I've got to tell you, back pain has got to be one of the most common complaints I hear from my clients and from the people who work out at the gym. 

Today was a good example. A member I've seen countless times at the gym approached me today and told me he's had to give up surfing, which he loves, because of back pain. After a quick assessment, I showed him how to go through these stretches as well as the one's from my earlier post on back pain.

I think we can all agree, we either know someone who has back pain or have experienced it ourselves. And quite honestly it just plain sucks.

Let me show you some additional stretches to get rid of that pain now!


Stretch #1
I call this Long Lunge. Take a lunge position, being sure that the lead leg's knee if over the ankle. Back leg should be straight, with knee resting on floor. Both hands should be placed on the floor, inside of lead shoe. Stretch should be felt in groin area of lead leg and the quad (front part of leg) of the back leg. GENTLY push hips towards the floor and feel the stretch.
Hold for 10-20 seconds. Do 2-3 times on each side.


Stretch #2 (part 1 of 3)
This stretch is often called Child's Pose. From a kneeling position, toes pointed straight back, sit backwards so that you are sitting on the heels of your shoe. Reach forward with both arms, far enough to feel a stretch in the lower back and shoulders.
Hold for 7-10 seconds.


Stretch #2 (part 2 of 3)
Keeping your legs where they are at, engage your abs and move both arms to the right until you feel a stretch in the left side of your body. Think of making your body into a half circle. Be sure to remain seated on your heels.
Hold for 7-10 seconds.


Stretch #2 (part 3 of 3)
Now do the same process you did in the above picture for the left side. Hold for 7-10 seconds.


Stretch #3
I call this Windshield Wipers. Lay flat on your back, arms out wide, knees bent 45-90 degrees, feet flat on the ground. Take your left ankle and place it on your right knee. Drop both legs to the left side to feel a stretch in the right hip. The goal is for the stretch to come from the hip and NOT the lower back.

In addition to the stretches from the previous post on back pain, try these and see how you can get rid of back pain.

Let me know how they worked for you.
It continues to amaze me how many people ask me for my advice about getting out of pain, weight loss or weight gain, but when given the answers, seem disbelieving. "How can I get rid of this little fluff around the middle?", the person will ask me. "I would really beware of how many starchy carbs you take in each day, and I would suggest intervals for cardio and/or circuits to really get the results you want quickly", I respond. They look at me as if I'm speaking Latin. "I have to do all that!", they retort. "Well", I reply "try either circuits or cardio and let's see the results.  Then we can make a better decision where to go from there". In desperation they ask, "Couldn't I do just maybe 10-15 extra sit-ups or skip breakfast?" "No", I respond, "skipping breakfast will actually make the problem worse, and you can't spot reduce."

Now, I'm not quite sure when it happened, but when did people start believing success at anything is easy and painless, and is almost instantaneous? I mean c'mon, if being in shape or being successful was that darn easy, everyone would be walking around looking like a cover model and driving an exotic sports car.  The fact of the matter is anything that's worth something generally takes some pretty serious effort and commitment.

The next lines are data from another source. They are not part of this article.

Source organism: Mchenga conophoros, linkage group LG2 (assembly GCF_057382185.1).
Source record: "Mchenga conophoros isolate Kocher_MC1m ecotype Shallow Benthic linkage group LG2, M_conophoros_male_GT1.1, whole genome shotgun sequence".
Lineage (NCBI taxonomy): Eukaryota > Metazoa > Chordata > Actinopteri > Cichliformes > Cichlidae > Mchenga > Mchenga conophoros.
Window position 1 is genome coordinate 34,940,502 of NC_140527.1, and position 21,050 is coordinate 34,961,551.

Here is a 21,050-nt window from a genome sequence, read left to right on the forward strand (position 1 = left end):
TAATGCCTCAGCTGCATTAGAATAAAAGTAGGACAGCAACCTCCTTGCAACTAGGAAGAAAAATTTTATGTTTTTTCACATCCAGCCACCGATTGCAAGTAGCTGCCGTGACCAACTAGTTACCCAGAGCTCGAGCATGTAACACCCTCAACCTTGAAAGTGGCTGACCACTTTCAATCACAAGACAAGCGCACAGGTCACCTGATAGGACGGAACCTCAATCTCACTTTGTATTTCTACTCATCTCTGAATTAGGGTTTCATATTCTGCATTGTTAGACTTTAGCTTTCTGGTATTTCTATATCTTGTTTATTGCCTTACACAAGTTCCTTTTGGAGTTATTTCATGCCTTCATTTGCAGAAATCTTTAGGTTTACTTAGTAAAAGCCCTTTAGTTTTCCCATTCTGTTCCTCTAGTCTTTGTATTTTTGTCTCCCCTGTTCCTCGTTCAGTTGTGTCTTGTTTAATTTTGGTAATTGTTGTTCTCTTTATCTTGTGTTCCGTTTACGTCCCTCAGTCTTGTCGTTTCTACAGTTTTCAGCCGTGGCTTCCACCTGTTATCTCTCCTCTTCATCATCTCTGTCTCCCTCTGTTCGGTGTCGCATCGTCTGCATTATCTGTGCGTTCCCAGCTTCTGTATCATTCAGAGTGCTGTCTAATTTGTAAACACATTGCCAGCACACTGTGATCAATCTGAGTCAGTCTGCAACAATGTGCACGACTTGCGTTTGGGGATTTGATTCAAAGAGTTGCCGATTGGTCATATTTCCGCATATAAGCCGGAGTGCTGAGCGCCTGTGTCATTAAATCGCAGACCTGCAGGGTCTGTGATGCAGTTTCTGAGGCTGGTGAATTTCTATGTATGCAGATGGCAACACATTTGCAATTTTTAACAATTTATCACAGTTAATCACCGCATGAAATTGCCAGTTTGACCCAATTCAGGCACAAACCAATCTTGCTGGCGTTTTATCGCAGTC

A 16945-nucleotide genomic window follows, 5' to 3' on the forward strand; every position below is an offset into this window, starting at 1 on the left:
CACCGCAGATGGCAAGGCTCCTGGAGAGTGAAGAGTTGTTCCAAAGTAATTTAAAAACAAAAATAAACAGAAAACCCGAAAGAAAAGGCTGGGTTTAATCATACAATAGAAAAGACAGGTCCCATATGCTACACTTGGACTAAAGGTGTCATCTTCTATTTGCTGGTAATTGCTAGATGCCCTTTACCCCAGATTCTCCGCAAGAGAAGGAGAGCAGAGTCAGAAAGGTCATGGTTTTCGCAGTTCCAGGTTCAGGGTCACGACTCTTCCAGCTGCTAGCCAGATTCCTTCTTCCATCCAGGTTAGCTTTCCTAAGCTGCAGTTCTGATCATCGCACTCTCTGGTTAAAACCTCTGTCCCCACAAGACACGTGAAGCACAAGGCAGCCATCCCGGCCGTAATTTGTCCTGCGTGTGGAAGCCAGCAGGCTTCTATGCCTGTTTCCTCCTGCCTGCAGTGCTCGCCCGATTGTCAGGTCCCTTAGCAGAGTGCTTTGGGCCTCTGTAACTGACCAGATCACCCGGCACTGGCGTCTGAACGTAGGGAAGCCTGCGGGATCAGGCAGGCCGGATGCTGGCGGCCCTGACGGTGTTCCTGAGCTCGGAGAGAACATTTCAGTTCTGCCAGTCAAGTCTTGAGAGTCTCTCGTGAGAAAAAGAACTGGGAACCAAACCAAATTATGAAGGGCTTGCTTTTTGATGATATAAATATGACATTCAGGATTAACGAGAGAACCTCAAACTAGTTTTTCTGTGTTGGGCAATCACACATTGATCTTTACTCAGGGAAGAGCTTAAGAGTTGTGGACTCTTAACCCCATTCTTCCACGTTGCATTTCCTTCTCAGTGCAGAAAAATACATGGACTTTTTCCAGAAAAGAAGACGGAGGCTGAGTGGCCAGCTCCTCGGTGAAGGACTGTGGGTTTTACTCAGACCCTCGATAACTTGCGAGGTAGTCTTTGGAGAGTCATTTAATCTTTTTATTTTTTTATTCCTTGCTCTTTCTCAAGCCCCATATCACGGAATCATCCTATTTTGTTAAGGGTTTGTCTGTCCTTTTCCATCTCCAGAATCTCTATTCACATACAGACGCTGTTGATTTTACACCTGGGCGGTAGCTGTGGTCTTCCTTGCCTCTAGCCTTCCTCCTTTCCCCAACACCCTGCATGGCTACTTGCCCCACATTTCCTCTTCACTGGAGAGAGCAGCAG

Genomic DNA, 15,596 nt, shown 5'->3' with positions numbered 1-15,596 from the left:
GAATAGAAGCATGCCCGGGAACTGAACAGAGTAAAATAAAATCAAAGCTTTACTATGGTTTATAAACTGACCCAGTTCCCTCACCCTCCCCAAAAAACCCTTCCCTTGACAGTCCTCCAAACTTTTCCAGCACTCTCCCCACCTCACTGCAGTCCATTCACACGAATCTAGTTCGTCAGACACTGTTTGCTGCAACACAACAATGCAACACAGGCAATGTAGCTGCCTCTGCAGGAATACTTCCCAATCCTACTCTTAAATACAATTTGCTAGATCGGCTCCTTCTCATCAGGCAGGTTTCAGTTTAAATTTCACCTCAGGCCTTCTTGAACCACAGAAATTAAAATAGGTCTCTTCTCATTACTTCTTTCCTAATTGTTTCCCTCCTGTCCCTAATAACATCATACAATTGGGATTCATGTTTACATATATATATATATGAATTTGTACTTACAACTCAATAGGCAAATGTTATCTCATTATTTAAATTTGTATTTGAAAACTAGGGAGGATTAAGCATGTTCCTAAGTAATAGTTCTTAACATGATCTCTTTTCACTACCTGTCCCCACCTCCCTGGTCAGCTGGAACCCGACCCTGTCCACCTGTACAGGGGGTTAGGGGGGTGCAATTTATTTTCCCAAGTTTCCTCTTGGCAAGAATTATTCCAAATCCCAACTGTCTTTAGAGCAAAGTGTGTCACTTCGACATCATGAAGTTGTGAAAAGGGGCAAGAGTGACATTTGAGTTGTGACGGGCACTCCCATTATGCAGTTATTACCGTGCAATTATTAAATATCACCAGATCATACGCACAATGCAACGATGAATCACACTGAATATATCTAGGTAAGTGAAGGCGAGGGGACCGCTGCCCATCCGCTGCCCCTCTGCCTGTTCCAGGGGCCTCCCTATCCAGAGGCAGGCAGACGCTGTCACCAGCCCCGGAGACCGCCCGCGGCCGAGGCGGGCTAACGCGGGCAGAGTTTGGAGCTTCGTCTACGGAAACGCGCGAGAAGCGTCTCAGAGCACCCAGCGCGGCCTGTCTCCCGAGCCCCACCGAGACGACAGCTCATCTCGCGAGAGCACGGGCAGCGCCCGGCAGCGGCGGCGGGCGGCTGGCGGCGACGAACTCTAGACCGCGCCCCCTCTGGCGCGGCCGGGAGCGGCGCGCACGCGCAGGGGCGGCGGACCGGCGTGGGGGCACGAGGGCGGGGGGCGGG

And here's something that I just spoke about with my clients this morning -- within the seeds of greatness there is some level of pain and/or discomfort. Simply put, if you want to achieve something that is valuable to you, don't expect the process to be painless.  That's not living in reality.  Know that anything that is worth achieving or is a goal that you have set, is going to have some elements of pain and discomfort. Think about it, it wouldn't be a goal if it was easy to achieve. Setting a goal means, I'm not at such and such a point and I will change my habits and focus to assure that I get there in X amount of time. So you've set a goal, which means the point you've chosen to achieve requires that you break unproductive, perhaps destructive bad habits so that you can reach a higher level of satisfaction with yourself. Built into that aspiration is pain and discomfort. Why, you ask? Because it is requiring you to change the previous way you've been behaving.

And therein lies the frustration of setting goals and expecting them to be painless and instantaneous. If you aspire to do anything, know it will come with some level of discomfort. BUT also know that if you commit to the process of achieving that goal, you will evolve into something much greater than you were before. You become a better you by aspiring to be more.

You deserve to achieve your dreams. Dare to aspire to be something more than you are right now. Remember, success and accomplishment is not convenient, it's a commitment to your greatness. And by the way, success, greatness and accomplishment is not always convenient, but it sure feels good when you get there.

As always, Reasons or Results.  Which will you have at the end of 30, 60, or 90 days? Set the goal and go GET IT!
Jul
19
2010
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Walking through the gym today, I over heard a trainer tell his client, ". . .Yes, and preacher curls are a mass building exercise for the biceps".  WOW! I was under the impression that that way of thinking had long died off.  We use to call that type of training -- "gym science" because it had no real basis for the belief, but we did it any way because the big guys did it.  We didn't understand that there were actually sound principles that you can follow to assist you in reaching your goals.

Well superstition has given way to knowledge these days and we know that there is really no such thing as a "mass building" exercise. We now know that while there are in fact different types of movements/exercises, what increases muscle mass, what tones and shapes, what improves endurance is really more of an issue of the number of repetitions, and the rest period between each exercise.